• Sue my son is now 8 and on the medication your son was on. I have asthma action plan for him and always have. Weather that is because I am asthmatic myself so demanded one was made for him I don't know. But I have always looked as asthma as a possible killer because it is the breathing. Common-sense tells you if someone can't breathe properly then they could die as you are starving them of oxygen. My son is always having sudden attacks and so far has only resulted 4 times in me having to call 999 for him. I am interested in hearing what doctors told you all to do when your child was in asthma attack and when to dial 999 for the attack. My son know has to take 2 puffs when the attack starts followed by 1 puff every minute for 5 minutes when he then has 5 puffs followed by another 1 puff every minute for a further 2 minutes. Then after 7 minutes it's 999 followed by another 5 puffs and then 2 puffs every minutes until the paramedic gets to him and they take over with nebulisers and oxygen.

  • Sue - your message is loud and clear. And I feel privaliged that you let us into your life and are here talking to us about it. I get extremely nervy and over-protective the second my lad's asthma flares up and I'm a bit of a pain in the ass mum who goes back to the docs all the time and I ring nhs direct just to be on the safe side. And it is all because of your post that I read last year. I also studied asthma at uni and it stayed with me. I was working as a care assistant part time at the time and nowhere in my training had anyone ever explained to me that it was could kill someone. I think sometimes that when something's common that it's easy to become de-sensitised to it. My Dad has angina and people have a similar attitude. The situations that I find the hardest are convincing my other half's family. They have a bit of a blase ""he's alright"" attitude. I think they think I'm being awkward that I don't want to stay at their house (they have a cat) for visits and Christmas. But I will stand my ground and will think of you when I do so. xxxx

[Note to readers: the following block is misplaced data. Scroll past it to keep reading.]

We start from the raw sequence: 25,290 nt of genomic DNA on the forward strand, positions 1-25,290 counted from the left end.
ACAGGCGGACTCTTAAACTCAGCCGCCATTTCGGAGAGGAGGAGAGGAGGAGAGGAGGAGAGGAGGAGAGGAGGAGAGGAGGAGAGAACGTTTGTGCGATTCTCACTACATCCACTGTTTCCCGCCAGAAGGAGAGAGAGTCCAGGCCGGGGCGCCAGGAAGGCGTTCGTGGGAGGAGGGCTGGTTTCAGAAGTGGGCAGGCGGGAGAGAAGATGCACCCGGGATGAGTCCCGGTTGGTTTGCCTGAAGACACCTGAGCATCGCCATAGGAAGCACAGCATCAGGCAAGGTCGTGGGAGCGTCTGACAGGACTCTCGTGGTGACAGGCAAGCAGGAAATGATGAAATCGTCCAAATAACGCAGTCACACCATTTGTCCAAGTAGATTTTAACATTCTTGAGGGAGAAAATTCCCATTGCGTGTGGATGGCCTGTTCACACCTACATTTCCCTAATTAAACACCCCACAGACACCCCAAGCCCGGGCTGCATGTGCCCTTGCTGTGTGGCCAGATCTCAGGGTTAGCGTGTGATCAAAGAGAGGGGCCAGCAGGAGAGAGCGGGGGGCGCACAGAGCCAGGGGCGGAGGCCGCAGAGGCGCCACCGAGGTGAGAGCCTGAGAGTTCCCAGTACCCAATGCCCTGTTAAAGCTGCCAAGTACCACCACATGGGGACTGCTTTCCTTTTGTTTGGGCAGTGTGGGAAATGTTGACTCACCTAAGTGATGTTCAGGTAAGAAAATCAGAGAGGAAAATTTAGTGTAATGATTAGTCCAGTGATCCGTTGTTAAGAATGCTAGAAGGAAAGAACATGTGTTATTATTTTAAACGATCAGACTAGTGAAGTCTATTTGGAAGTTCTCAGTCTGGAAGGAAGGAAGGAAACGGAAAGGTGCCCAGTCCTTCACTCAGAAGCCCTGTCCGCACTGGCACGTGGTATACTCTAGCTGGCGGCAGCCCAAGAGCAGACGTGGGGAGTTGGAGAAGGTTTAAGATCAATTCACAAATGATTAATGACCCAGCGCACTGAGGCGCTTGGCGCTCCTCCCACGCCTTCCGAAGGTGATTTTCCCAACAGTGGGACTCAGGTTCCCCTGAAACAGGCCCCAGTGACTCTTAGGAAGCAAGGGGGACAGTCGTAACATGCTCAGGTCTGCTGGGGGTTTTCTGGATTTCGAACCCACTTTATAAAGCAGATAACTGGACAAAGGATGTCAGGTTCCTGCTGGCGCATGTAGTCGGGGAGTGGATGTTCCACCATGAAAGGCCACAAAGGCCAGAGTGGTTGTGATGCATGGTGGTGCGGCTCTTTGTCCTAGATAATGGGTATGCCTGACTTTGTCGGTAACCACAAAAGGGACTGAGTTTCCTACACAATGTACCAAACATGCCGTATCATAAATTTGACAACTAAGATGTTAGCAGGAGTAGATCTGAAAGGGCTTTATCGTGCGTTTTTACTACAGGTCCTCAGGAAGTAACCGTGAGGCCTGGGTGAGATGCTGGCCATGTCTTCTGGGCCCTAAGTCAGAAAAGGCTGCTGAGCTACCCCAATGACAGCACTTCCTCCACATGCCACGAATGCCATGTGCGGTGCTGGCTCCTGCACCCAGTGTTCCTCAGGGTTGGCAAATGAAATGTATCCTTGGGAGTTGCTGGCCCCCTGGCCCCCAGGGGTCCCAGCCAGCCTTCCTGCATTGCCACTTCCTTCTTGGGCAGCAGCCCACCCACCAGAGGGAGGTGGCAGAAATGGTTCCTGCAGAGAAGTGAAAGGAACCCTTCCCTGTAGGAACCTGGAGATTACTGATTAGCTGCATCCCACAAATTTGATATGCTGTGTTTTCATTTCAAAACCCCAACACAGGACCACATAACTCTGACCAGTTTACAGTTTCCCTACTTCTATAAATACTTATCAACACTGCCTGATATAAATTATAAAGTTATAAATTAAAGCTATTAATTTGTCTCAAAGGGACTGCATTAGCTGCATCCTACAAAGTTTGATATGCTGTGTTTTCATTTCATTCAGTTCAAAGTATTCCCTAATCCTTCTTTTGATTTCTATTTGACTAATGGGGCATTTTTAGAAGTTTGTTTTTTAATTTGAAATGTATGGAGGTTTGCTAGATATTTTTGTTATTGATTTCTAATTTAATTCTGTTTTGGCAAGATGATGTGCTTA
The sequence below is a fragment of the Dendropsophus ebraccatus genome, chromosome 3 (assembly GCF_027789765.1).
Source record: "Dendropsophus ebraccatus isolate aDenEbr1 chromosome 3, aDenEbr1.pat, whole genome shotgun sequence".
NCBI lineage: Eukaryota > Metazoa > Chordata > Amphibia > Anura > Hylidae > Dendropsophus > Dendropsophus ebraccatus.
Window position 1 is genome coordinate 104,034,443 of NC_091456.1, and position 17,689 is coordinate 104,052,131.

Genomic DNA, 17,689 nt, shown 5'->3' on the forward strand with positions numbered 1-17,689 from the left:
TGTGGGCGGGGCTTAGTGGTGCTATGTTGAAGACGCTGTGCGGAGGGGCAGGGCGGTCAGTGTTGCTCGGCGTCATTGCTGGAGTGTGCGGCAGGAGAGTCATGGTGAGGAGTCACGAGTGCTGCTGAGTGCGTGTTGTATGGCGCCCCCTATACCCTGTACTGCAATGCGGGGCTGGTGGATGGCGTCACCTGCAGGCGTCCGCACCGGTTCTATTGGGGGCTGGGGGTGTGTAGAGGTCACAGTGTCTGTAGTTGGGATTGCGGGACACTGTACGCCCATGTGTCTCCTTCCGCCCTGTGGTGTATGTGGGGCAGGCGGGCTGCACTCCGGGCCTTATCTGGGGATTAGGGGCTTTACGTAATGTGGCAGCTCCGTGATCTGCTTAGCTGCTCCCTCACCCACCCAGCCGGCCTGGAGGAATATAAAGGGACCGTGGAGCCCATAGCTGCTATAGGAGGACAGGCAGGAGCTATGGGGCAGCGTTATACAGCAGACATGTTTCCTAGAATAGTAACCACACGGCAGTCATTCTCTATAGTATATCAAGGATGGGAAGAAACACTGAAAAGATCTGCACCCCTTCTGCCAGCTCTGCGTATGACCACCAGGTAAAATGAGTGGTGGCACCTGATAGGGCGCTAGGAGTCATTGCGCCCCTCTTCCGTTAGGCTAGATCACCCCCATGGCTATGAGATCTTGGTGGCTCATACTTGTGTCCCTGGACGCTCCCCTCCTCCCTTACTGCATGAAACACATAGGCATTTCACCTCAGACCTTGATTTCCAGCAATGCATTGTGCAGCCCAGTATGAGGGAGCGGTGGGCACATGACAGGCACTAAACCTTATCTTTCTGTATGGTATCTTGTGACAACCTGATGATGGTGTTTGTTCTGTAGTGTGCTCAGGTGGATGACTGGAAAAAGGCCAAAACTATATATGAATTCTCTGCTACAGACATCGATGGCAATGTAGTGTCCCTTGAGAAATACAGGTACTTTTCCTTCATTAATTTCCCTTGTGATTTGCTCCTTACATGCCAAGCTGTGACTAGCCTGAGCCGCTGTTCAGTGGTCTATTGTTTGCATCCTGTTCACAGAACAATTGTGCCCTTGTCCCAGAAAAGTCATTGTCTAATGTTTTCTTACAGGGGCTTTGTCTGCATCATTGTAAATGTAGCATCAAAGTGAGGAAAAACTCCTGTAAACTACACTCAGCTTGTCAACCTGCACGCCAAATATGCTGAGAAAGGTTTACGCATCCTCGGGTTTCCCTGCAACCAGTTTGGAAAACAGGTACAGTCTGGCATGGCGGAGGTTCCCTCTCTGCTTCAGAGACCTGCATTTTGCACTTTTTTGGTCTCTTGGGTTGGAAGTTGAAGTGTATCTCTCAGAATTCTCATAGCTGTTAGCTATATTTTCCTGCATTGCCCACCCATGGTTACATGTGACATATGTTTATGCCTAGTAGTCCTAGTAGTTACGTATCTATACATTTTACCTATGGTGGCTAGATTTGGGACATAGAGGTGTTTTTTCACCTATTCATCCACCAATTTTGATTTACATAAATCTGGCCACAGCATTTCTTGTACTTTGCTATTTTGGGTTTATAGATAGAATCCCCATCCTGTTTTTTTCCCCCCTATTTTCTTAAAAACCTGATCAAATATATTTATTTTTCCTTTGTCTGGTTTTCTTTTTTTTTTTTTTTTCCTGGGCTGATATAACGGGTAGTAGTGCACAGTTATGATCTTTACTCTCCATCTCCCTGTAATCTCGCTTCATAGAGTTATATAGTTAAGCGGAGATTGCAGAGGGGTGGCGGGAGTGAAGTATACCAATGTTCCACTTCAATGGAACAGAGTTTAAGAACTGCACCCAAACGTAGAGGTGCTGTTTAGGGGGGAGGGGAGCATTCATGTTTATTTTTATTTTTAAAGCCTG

• Wheels, maybe if more of us were more awkward especially when dealing with GP`s and Asthma nurses who don`t take our asthma as seriously as they should, they might sit up and take more notice.

    Until now I have been very quiet about the mismanagement of my asthma but as a result of all that I have read here I am going to make my displeasure known when I see my asthma nurse in November, I might even suggest that she reads these posts too and passes on to the GP`s what she has learnt.

    Who knows it just might make a difference and help those with asthma in my area.

  • Sue - don't worry about scaring people; it's an important message to get across, and far too many people don't realise how dangerous asthma can be.

  • My son Jesse was diagnosed with asthma when he was an infant. He hadnt had an attack in about 2 year. On October 10, 2011 four days after his 5th birthday, he passed away from what the coroner concluded as an asthma attack. The coroner took six months and went through all Jesses medical records. He could not find the cause of Jesses death. Finally he asked me if Jesse had asthma and I told him Yes. Jesse passed peacefully in his sleep. I too find comfort in the fact that he did not suffer, however, I do not believe he had an asthma attack without any signs at all. He was at daycare at the time of his death. For me I feel that my sons autopsy did not have enough effort put in to find the exact cause of death. The daycare lady stated that Jesse woke up a couple times asking for water and fell back asleep, the only odd thing she noticed was him snoring.

    When Jesse use to have his asthma it was severe coughing attacks that would cause vomiting at night and he was on albuteral and polmacort nebulizer treatments. He would also pass out if he got hurt or frighted which was not normal. I would take him to the doctor or ER and they would just tell me he was purposely holding his breath. I feel they did not look into this situation properly because we were on medi-cal.

    I have 4 other children and am scared that Jesse died from an unknow cause that may affect my other children.